The U.S. Transportation Department on Tuesday said it approved electric vehicle charging station plans for all 50 states, Washington, D.C., and Puerto Rico covering roughly 75,000 miles of highways.
Earlier this year, the Biden administration allocated $5 billion to states to fund EV chargers over five years along interstate highways as part of the bipartisan infrastructure package. Under the plan, entitled the National Electric Vehicle Infrastructure Formula Program, states provided their EV infrastructure deployment proposals to the Joint Office of Energy and Transportation.
States are now approved to construct a network of EV charging stations along designated alternative fuel corridors on the national highway system and have access to more than $1.5 billion to help build the chargers.
It’s unclear how many charging stations the funds will support, and states have not yet shared specific charger locations. Transportation Department officials have said that states should install stations every 50 miles and ensure each station is located within one mile of an interstate highway.
“We have approved plans for all 50 States, Puerto Rico and the District of Columbia to help ensure that Americans in every part of the country — from the largest cities to the most rural communities — can be positioned to unlock the savings and benefits of electric vehicles,” Transportation Secretary Pete Buttigieg said in a statement.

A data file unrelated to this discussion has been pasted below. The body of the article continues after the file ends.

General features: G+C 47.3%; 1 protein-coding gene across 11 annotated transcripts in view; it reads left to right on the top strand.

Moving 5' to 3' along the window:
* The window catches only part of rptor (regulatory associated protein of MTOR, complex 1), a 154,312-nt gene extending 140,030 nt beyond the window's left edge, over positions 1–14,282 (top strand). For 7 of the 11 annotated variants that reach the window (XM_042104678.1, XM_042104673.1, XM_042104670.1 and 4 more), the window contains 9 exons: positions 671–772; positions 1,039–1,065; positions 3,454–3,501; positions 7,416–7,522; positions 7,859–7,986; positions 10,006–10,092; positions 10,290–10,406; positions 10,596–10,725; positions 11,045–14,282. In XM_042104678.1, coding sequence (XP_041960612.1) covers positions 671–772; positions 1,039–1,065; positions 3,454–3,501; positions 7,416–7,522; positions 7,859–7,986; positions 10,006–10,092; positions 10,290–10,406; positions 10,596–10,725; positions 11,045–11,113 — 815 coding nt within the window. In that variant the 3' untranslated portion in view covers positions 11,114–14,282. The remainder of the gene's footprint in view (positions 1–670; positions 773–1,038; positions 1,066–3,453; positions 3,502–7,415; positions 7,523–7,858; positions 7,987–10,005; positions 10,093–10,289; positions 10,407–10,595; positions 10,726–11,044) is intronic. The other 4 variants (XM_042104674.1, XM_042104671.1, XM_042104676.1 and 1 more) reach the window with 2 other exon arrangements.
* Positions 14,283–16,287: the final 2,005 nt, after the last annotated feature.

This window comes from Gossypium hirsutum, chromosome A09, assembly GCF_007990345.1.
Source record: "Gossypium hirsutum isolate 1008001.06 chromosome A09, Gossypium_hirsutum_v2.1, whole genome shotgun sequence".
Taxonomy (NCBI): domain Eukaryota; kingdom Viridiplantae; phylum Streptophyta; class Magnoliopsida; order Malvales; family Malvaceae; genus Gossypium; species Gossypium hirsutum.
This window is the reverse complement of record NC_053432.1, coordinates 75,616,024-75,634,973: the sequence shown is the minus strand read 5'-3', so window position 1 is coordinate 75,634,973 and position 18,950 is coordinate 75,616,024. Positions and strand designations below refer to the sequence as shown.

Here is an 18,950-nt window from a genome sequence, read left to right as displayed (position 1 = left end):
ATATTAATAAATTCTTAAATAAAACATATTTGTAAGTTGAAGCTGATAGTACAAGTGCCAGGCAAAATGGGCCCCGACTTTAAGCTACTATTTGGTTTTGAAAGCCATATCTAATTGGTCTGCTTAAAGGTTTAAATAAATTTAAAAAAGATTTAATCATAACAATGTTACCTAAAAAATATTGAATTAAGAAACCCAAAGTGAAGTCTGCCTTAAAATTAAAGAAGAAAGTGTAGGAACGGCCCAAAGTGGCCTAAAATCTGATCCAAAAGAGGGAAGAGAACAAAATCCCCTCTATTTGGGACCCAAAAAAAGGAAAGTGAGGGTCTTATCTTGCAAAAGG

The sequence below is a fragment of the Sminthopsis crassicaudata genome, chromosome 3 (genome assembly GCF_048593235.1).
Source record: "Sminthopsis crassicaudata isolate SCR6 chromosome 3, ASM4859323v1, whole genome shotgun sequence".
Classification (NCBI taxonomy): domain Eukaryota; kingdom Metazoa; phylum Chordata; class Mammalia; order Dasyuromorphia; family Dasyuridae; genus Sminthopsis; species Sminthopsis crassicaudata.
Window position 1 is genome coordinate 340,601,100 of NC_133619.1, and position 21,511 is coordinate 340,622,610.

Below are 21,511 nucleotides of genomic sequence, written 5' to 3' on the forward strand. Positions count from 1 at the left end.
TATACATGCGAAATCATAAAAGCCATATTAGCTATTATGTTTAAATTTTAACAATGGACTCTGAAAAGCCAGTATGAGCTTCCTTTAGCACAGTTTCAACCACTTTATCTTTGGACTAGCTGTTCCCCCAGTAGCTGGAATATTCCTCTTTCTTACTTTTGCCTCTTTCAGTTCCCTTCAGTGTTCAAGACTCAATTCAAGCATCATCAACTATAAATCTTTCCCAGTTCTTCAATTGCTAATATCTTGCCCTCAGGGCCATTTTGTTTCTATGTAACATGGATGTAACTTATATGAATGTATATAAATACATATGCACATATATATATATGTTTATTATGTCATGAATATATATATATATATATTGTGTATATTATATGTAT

The White House has put about $135 billion toward electric vehicle development and creation and is aiming to build a national network of 500,000 EV charging stations by 2030. Tax credits included in the recently passed Inflation Reduction Act will provide consumers with incentives to buy EVs.
Despite a rise in EV sales in recent years, the transportation sector is the nation’s largest source of greenhouse gas emissions. The lack of convenient charging stations is one of the major barriers to EV expansion across the country. The U.S. is the world’s third-largest market for EVs behind China and Europe.
The administration has touted EVs as more affordable for Americans than gas-powered cars and has set a goal of 50% electric vehicle sales by 2030, which will help its broader commitment to curb emissions in half by 2030 and reach net-zero emissions by 2050. The administration has also committed to replace its federal fleet of 600,000 cars and trucks to electric power by 2035.
California, the country’s most populous state and the center of U.S. car culture, in August banned the sale of new gasoline-powered vehicles starting in 2035. The state will likely face challenges to meet that timeline, such as installing enough charging stations and having adequate access to materials required to make batteries.
“With this greenlight, States, the District of Columbia and Puerto Rico can ramp up their work to build out EV charging networks that will make driving an EV more convenient and affordable for their residents and will serve as the backbone of our national EV charging network,” acting Federal Highway Administrator Stephanie Pollack said in a statement.